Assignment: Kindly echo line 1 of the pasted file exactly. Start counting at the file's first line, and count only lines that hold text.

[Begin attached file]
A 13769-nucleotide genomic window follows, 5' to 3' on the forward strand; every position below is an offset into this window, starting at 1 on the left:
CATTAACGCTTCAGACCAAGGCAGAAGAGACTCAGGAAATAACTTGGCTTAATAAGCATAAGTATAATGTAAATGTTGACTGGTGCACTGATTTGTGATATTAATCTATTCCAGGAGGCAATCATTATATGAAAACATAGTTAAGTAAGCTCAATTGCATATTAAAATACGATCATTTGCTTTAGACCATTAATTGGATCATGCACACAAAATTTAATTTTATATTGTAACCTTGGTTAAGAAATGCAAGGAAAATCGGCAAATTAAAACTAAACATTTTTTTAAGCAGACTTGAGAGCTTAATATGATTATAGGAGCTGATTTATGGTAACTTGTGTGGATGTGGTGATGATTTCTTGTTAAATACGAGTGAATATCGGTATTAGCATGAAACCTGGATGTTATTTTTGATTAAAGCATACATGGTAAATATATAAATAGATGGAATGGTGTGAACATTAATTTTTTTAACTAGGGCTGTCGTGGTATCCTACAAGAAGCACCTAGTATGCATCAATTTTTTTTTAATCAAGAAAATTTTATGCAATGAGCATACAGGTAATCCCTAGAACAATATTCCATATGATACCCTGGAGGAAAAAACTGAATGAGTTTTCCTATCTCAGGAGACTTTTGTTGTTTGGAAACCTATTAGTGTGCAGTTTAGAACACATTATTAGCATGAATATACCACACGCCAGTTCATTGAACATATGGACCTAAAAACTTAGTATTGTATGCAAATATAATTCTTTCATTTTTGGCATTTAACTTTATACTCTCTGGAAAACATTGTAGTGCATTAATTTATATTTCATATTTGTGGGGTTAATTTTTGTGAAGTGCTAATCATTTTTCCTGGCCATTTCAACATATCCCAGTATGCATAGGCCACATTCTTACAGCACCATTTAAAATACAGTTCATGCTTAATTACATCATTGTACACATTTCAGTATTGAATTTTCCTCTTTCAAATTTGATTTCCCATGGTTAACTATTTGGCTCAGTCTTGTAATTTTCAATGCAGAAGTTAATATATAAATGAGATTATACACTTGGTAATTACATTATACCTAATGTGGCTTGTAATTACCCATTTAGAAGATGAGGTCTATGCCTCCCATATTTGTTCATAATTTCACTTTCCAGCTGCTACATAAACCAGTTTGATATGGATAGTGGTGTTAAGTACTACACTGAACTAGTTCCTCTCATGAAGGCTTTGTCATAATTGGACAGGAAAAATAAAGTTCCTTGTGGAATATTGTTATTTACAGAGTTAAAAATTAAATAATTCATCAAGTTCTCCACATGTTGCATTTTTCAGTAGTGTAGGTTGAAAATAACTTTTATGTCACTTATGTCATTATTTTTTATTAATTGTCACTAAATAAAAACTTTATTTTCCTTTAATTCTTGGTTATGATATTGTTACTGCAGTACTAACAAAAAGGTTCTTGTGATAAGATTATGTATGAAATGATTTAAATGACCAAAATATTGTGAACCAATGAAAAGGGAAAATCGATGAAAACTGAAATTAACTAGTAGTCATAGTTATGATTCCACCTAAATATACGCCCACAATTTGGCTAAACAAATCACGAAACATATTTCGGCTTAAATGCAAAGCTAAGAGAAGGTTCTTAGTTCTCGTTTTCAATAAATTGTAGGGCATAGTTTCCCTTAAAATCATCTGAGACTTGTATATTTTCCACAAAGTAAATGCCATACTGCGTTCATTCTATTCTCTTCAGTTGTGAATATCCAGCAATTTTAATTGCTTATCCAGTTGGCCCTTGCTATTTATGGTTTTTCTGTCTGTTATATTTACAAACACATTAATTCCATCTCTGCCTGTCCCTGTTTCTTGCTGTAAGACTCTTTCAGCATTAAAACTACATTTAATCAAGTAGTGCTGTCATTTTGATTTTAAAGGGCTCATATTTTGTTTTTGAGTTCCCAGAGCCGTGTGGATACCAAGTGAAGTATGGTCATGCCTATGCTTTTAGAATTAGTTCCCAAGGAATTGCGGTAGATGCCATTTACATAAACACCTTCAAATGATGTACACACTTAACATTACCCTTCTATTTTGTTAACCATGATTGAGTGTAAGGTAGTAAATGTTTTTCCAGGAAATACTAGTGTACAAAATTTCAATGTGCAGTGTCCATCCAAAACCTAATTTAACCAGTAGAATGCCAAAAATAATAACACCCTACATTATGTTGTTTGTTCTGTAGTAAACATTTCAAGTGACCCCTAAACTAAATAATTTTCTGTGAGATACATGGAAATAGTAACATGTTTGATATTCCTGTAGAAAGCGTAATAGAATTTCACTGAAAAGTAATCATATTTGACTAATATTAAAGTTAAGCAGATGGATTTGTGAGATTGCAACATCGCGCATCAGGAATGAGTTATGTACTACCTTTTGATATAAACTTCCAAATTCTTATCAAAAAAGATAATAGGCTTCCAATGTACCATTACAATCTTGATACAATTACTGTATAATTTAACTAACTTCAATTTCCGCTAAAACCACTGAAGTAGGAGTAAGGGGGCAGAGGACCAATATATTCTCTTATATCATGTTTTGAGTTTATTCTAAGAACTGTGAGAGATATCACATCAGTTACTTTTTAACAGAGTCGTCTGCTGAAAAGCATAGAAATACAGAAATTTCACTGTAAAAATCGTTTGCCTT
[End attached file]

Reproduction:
A 13769-nucleotide genomic window follows, 5' to 3' on the forward strand; every position below is an offset into this window, starting at 1 on the left: